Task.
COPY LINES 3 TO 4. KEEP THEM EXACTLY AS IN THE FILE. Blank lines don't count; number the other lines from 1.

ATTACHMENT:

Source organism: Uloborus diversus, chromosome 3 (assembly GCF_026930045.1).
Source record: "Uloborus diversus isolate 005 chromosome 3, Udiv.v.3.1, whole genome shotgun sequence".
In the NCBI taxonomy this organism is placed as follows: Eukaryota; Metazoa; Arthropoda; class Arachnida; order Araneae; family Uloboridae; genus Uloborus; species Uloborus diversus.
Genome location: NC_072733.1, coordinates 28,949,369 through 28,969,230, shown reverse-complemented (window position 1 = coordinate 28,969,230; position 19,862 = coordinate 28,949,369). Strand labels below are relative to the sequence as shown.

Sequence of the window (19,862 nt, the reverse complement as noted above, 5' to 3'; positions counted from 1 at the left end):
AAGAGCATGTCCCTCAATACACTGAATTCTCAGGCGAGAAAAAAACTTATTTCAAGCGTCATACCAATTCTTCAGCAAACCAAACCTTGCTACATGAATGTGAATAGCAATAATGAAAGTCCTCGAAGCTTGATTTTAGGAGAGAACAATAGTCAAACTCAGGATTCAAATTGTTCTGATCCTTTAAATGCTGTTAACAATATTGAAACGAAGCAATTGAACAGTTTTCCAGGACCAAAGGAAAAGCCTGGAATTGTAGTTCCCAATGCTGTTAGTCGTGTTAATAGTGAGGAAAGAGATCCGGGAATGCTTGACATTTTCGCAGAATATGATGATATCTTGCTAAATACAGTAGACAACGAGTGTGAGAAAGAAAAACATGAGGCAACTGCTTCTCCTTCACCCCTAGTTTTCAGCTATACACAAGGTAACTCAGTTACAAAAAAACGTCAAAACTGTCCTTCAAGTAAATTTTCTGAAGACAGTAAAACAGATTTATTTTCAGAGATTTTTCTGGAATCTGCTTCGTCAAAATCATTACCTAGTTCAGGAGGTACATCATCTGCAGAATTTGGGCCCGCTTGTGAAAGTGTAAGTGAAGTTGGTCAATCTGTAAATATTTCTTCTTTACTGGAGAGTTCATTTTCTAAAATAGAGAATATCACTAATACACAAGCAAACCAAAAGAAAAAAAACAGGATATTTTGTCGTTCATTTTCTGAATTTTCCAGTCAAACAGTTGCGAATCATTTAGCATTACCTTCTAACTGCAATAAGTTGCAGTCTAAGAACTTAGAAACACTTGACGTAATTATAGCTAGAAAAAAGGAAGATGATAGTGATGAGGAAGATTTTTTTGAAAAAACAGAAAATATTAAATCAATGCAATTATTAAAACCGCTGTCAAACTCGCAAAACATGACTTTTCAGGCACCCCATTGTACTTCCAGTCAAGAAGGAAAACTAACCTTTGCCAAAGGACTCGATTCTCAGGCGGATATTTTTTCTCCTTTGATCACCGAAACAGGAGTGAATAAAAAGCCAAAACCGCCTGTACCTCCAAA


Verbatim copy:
In the NCBI taxonomy this organism is placed as follows: Eukaryota; Metazoa; Arthropoda; class Arachnida; order Araneae; family Uloboridae; genus Uloborus; species Uloborus diversus.
Genome location: NC_072733.1, coordinates 28,949,369 through 28,969,230, shown reverse-complemented (window position 1 = coordinate 28,969,230; position 19,862 = coordinate 28,949,369). Strand labels below are relative to the sequence as shown.